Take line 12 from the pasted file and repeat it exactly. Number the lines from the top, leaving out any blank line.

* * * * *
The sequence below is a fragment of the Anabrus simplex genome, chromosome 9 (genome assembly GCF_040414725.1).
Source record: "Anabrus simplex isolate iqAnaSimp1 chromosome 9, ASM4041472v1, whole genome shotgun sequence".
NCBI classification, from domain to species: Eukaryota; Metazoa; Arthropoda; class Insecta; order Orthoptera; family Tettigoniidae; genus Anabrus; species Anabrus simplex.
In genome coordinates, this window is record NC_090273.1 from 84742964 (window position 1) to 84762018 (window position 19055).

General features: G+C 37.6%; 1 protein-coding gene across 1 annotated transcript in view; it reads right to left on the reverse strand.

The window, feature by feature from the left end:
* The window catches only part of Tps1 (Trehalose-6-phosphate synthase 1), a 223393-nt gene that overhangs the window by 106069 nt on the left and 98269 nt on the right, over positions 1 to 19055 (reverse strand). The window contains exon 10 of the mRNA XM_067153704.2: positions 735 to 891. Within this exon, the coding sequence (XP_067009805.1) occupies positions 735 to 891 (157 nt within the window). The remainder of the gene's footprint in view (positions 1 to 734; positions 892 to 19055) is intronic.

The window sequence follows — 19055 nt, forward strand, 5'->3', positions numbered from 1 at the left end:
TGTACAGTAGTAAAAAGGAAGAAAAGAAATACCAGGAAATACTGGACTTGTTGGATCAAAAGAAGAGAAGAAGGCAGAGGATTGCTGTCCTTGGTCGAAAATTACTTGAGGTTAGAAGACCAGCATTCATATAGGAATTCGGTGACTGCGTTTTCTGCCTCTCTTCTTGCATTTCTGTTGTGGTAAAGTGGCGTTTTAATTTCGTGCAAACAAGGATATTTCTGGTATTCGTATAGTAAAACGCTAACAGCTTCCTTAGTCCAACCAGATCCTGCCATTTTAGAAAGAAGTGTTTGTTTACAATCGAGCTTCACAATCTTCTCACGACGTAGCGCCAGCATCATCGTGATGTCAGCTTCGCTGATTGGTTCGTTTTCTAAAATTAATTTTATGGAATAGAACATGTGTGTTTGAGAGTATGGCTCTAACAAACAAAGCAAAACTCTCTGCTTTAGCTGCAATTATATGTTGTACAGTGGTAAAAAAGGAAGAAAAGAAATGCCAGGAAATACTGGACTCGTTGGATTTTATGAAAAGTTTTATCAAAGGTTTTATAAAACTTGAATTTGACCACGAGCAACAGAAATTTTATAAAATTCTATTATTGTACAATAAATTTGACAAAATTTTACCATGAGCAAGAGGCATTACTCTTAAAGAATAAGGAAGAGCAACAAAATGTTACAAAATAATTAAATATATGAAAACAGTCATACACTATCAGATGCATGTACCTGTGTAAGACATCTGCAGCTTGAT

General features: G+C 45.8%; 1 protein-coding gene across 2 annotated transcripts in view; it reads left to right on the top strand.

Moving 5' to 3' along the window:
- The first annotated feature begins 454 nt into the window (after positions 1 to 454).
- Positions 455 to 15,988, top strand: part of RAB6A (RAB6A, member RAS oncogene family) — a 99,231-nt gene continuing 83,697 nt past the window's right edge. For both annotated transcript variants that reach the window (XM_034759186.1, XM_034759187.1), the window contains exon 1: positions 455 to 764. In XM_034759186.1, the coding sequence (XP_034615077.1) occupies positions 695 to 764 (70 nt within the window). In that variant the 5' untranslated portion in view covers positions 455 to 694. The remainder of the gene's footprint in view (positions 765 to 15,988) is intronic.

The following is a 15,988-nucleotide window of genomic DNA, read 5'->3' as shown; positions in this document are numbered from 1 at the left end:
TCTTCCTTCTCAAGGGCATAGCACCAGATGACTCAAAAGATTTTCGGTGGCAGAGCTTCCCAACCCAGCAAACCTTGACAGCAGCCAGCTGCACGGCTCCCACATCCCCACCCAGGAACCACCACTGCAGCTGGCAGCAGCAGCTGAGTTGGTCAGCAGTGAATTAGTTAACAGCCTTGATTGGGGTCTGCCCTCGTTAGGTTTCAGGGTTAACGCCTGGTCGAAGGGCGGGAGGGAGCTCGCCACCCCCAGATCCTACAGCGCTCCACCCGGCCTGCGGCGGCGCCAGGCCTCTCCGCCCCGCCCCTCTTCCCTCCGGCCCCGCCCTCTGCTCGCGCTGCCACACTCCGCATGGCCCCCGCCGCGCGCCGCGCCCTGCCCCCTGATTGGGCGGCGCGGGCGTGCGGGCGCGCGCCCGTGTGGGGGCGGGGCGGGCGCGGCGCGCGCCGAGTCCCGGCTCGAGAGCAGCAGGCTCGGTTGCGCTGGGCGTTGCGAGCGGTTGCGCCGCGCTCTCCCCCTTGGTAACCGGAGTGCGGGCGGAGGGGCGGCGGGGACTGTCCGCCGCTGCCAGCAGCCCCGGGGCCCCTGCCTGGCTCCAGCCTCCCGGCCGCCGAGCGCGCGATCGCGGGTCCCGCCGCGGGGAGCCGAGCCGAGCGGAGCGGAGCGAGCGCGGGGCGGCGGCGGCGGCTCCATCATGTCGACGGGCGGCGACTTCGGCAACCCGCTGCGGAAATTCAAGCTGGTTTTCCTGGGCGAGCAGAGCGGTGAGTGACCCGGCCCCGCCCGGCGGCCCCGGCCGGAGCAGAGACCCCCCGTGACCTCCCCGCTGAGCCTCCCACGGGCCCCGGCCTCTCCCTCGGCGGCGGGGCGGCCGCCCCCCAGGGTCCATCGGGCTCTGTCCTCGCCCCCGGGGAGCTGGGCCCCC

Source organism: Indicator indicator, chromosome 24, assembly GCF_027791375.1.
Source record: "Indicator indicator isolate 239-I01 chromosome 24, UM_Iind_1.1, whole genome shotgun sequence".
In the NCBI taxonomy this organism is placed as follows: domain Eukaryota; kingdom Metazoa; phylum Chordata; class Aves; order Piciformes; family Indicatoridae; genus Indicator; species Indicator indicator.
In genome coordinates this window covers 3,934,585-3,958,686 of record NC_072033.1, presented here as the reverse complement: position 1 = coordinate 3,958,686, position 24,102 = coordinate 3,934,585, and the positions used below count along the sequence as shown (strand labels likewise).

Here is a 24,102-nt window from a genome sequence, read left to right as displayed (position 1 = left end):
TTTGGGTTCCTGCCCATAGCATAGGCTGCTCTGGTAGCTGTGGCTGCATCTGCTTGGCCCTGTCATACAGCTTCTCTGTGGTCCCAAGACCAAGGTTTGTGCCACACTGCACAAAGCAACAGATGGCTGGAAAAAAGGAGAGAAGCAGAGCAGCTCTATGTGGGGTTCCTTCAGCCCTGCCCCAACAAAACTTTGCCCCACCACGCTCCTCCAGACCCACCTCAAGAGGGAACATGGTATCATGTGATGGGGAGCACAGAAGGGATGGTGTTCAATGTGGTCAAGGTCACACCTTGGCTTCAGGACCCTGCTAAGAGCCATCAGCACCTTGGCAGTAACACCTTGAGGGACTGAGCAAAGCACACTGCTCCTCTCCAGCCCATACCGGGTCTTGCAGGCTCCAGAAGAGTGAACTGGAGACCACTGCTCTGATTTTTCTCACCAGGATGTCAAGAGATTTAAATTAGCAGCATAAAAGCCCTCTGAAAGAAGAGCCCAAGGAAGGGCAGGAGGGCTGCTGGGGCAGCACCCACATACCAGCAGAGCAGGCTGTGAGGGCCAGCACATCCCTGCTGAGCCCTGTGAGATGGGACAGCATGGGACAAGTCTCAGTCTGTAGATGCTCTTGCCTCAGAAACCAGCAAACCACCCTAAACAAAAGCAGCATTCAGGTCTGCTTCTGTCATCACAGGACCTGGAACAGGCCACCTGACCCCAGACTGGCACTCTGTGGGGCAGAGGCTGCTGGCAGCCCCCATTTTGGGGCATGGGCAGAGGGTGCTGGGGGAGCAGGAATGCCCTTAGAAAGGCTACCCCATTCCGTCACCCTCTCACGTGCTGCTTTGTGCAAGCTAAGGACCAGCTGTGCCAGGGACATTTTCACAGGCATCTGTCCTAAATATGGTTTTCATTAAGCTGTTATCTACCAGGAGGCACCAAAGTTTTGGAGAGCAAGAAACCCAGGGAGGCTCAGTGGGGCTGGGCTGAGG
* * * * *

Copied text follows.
- The first annotated feature begins 454 nt into the window (after positions 1 to 454).